Homeowners have endured a whirlwind of emotions over the past 12 months. From the lows felt when the virus first took hold to the temporary relief when the CARES Act was passed, one constant through it all has been a sense of uncertainty. Luckily, homeowners struggling to pay their mortgage each month have a source of support—but as of January 31, 2021, that assistance may no longer be an option.
What Happens on January 31?
On January 31, 2021, mortgage lenders can begin to initiate foreclosure proceedings on defaulted loans. Currently, there is a moratorium on single-family foreclosures, which was extended on 12/2/2020. So, no matter how many payments you may have missed recently, your lender was unable to initiate a foreclosure. That all changes on January 31.
An important exception to note is that if you had a foreclosure in process on April 3, 2020, your foreclosure might proceed at any time—so do not wait to take action.
What Does This Mean for Me?
You must act quickly to avoid a foreclosure if you have missed multiple payments. If your lender is unwilling to extend the forbearance, arrangements need to be made to bring payments current quickly.
What Is a Mortgage Forbearance Plan?
A forbearance agreement is between a borrower and a loan servicer that suspends or reduces mortgage payments for a period of time. One of the critical benefits of forbearance for a homeowner is that the loan servicer cannot initiate a foreclosure during this time.
While homeowners receive relief from their monthly mortgage payment, the relief is only temporary, and the payments must still be paid in full. Speak with your mortgage provider for the specific details of your forbearance agreement.
Key points to remember with a forbearance:
- The total amount you owe does not decrease
- Interest continues to accrue on skipped payments
- The forbearance period is temporary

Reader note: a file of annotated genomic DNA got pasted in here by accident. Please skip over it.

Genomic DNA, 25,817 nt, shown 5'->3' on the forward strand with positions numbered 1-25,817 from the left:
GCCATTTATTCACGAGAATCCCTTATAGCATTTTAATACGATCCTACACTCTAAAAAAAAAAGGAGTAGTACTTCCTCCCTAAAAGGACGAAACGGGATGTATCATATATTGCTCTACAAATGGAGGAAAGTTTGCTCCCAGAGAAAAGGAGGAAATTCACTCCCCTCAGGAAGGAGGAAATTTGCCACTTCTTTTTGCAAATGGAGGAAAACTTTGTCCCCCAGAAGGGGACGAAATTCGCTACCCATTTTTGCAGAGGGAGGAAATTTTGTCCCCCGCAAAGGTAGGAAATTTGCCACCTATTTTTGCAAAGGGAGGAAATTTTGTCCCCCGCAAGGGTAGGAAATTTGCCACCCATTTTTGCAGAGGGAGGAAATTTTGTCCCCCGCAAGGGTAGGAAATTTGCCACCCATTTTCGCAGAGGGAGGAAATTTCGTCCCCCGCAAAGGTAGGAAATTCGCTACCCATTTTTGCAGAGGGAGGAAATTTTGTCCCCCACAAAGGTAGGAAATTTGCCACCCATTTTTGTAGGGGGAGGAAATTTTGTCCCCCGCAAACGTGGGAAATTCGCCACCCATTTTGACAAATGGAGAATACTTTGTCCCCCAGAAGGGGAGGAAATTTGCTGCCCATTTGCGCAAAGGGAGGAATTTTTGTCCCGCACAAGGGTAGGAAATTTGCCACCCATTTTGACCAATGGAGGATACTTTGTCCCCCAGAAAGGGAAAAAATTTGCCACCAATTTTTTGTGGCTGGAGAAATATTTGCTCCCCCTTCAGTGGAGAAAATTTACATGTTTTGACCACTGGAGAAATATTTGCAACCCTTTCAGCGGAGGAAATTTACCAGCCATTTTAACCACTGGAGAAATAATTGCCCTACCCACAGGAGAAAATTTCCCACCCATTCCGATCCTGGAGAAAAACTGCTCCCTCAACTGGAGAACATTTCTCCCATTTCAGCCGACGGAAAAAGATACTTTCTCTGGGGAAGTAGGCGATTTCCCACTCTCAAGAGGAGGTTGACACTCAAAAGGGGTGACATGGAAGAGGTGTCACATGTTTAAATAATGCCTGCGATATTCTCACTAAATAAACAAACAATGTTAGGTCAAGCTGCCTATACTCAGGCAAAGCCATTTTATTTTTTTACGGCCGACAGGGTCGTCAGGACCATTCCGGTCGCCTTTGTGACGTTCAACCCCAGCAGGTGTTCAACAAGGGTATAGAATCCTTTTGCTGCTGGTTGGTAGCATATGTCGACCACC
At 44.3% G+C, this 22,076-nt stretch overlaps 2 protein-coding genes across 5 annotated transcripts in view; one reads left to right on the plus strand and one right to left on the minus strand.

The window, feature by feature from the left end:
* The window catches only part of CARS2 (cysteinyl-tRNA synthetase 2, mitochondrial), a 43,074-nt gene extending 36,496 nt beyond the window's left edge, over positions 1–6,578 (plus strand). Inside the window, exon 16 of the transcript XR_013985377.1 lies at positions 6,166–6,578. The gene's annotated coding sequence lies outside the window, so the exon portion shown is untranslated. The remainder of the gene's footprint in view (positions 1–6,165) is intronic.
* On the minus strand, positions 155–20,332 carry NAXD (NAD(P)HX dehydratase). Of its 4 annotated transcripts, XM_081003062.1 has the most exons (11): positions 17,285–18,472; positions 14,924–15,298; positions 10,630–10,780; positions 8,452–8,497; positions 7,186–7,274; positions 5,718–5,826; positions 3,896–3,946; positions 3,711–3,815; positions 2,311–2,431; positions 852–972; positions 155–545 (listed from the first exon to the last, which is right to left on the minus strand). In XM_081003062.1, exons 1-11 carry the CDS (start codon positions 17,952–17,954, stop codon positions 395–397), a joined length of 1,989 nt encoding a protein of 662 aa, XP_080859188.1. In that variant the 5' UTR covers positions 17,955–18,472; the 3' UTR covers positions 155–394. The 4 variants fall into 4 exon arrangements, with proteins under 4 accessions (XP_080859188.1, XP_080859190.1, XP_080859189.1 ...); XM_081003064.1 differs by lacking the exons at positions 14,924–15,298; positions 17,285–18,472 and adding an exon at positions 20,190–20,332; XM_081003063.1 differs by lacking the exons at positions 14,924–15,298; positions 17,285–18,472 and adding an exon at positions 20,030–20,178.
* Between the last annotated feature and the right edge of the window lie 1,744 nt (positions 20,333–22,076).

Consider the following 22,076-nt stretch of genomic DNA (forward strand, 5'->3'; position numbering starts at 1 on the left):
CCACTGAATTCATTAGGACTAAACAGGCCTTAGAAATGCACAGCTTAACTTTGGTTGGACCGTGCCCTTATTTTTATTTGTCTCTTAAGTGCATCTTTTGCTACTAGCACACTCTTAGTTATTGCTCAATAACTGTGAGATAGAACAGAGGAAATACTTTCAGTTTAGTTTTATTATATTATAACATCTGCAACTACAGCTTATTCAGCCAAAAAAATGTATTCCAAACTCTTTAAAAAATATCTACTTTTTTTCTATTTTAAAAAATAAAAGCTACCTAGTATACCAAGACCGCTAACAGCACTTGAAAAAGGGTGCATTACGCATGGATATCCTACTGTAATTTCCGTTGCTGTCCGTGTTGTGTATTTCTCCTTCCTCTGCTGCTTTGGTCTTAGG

Differences in Forbearance Rules
The terms of your forbearance agreement can vary depending on the type of mortgage you have and who your lender is. Some of the variables can include:
- How long the forbearance period lasts
- What, if anything, is due during the forbearance period
- How the skipped or lowered payments will be repaid once the forbearance period ends
Once the forbearance period ends, the lender is expecting payment to begin as agreed. If you are still facing financial hardship when the forbearance period ends, your lender may offer you a modification agreement. If a modification is declined, the lender is then able to begin foreclosure proceedings. An avenue to avoid a foreclosure is to consider selling your home.
Short Sale or Quick sale
If selling your home becomes the best option to avoid foreclosure and the lingering impacts, a short sale (home is valued at less than is owed) or a quick sale (there is equity in the home however it needs to be sold quickly) are options to consider.
In both cases, these sales require special expertise to be handled properly and quickly. Contact us for a confidential conversation to learn more about available options before it is too late. We have specialized in sales like these since 2008.